Also, the original question did not specify price range, but based on the scope he was asking about, I will assume that he wants to stay below $700 or so.

As a first order of business, there are two Weaver scopes in the list. Weaver optics have been discontinued and with the brand no longer existing (although probably still supported by its parent company, Vista Outdoors), I would not risk it. Besides, there are better options anyway. I never liked Weaver reticles and turrets.

Swampfox 2-12×44 looks like an interesting design, but I have not seen it, so I can’t comment. I will be testing it at some point, but until then there isn’t much I can say.

SWFA 3-15×42 is always a solid option with a ton of track record behind it. It is getting a little long in the tooth, so some of the recent competitors are better featured, but the 3-15×42 SS is definitely a viable option.

Bushnell LRTS 3-12×44 is a very good scope and it can be had at really reasonable prices right now. It is a very viable option. My one reservation is that since Bushnell is blowing these out I can’t quite figure if that means there is a new one coming or if they discontinuing the whole line.

Then there is a matter of the Aero ultralight mount. I have several of these and they work OK with some scopes, but every single one I have seen has tings that are out of round. They are designed to flex a little bit as you tighten them, but that means the scope is squeezed in a weird and asymmetrical way. Some scopes tolerate it OK and some do not. For precision-ish applications, I would look elsewhere. Of the reasonably inexpensive mounts, I have had perfectly decent luck with GG&G FLT, but there are other options as well. One piece of advice I will give is to avoid the temptation of going for a QD mount (levers). They are largely unnecessary and most do not work well. A regular mount with a couple of half inch nuts or a few T25 bolts will return to zero better.

Now, let’s consider other available options from the list above. If you are really looking for something light, go for the SWFA 2.5-10×32 Ultralight. It is an excellent scope and I have two of them, one with a Plex reticle and another with BDC. Both work great, seem durable and are freakishly light. These are SFP and not illuminated, but as far as hunting AR scopes go, they are hard to beat. I use the BDC one with an offset red dot sight for a general purpose AR set up and it works really well.

If you really would rather go with FFP reticle with an eye toward some more precision oriented shooting, I think Vortex PST Gen 2 3-15×44 is difficult to beat right now. It is a little more weight, but it checks every button on your list. The 2-10×32 Gen 2 weighs almost the same, so I would rather go for the 3-15×44.

If you would really prefer to have 2x on the low end in an FFP scope, I’d go with Burris XTR II over the PST Gen 2 (with the 3-15x scopes, it goes the other way with the Vortex being the better option). Reticle options with the Burris are a little weak, but G2B works well enough.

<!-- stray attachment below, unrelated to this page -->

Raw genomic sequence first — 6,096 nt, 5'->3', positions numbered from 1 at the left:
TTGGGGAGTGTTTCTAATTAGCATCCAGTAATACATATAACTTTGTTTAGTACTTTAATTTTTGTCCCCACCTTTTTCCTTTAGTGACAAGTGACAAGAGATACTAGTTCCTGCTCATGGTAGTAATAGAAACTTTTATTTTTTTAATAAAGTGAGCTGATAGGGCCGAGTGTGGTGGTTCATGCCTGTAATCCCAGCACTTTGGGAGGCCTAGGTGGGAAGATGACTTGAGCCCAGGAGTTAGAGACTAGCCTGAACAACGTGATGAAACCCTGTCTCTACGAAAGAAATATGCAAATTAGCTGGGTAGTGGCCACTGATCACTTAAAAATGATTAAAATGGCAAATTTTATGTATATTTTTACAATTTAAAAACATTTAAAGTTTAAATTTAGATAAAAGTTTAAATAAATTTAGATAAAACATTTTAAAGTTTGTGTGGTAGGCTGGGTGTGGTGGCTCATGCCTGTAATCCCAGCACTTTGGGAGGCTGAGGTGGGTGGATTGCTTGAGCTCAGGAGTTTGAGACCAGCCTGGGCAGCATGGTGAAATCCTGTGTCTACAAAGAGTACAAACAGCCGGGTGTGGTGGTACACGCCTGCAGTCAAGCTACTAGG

To summarize, out of the options above, personally, I would go either with SWFA SS Ultralight 2.5-10×32 is weight is critical or with Vortex PST Gen 2 3-15x44FFP if weight can be compromised a little. I have both of those scopes and use them both.

Another scope I would consider is SWFA SS 3-9×42. To me, it has enough magnification and it is a really proven design. Turrets are good. FOV is good. Contrast is better than on the 3-15×42 SS. Weight is very reasonable. I think it is one of the better FFP hunting scopes out there.

Lastly, if you are looking for something with a larger objective, Meopta’s Optika6 scope seem to be holding up nicely and their 3-18×50 FFP looks very promising. I helped them design a couple of reticles including the MRAD1 in the 3-18×50 that I am testing.

 Posted by at 12:45 pm
Oct 292019

I am now in a full blast AK research mode, so if you have suggestions, please comment.

I think I am going to pimp my WASR AK out in plum furniture just because I can. There is a metric ton of accessories for the AK, but Magpul’s Zhukov Stock looks pretty comfortable and I like folding stocks (I could not have a folding stock on a semi-auto in California, so I am probably compensating). I do not like the name very much: Marshal Zhukov was the asshole-in-chief for the Soviet Army during WWII. He was an absolute butcher, best I can tell, but pretyt much everyone looks good next to Stalin, so he enjoys good PR. To be fair, he was likely a competent general and after Stalin killed every general worth noting in the 1930s, Zhukov was probably the best of the bunch.

I know many people like to out fit their AKs with AR-style buffer tubes and AR stocks and from comfort standpoint, they might be right. However, I already have a bunch of ARs, so I am not itching to make my AK look like one of those. I could always stay with the original wooden stock, but that would be very out of character for me.

With handguards, the number of options is significant and it is really not obvious for me which way I should go. I have spent a lot of time with AR handguards just to figure out that all I need from it is to not cut my hand and to have some means of attaching a sling swivel and a flashlight. What worries me a little is that there is so much variance in available AKs that I keep on hearing people talk about filing this or filing that. I am hoping to avoid making too many permanent modifications. Honestly, I am very tempted to just get Magpul’s MOE handguard, especially since I can get it in matching plum color. Magpul does make the longer Zhukov handguard, but I do not hold my support hand that far out, so I am not convinced it makes sense for me. I remember from my Saiga-owning days how hot the area round the gas block gets and how quickly, so I tend to keep my hand away from there. That is not the muscle memory I am itching to develop (if you’ve ever burned your hand after a couple of magazine dumps you’ll understand). Another important factor to consider is that AKs are a little front heavy, in my opinion, so I do not want to add weight if I can avoid. This becomes even more of a factor if I ever attach a suppressor to it. Magpul’s MOE handguard seems to be about the lightest I can get while still being able to attach a couple of things to it. If I wanted to hang a ton of accessories, I’d probably go for one of MI’s offerings.

Next, we move onto triggers. It seems like there are quite a few out there and the consensus is that ALG is the way to go in terms of bang for the buck. There are much more expensive ones out there as well (from CMC and others). My one problem with all of this is that I really prefer two stage trigger and all of the nice aftermarket ones are single stage. Besides, my WASR kinda has a weirdly adequate trigger as is. I am sure I will end up with an ALG one eventually, but not quite yet.

Lastly, we come to optics and mounts. I have written a ton about optics and mounts for ARs, so I will be digging into this quite thoroughly in a future post. Best sidemounts available seem to be from RS Regulate and MI, but there are other options out there that I might investigate as well.

For the actual optics recommendations: stay tuned.

 Posted by at 4:05 pm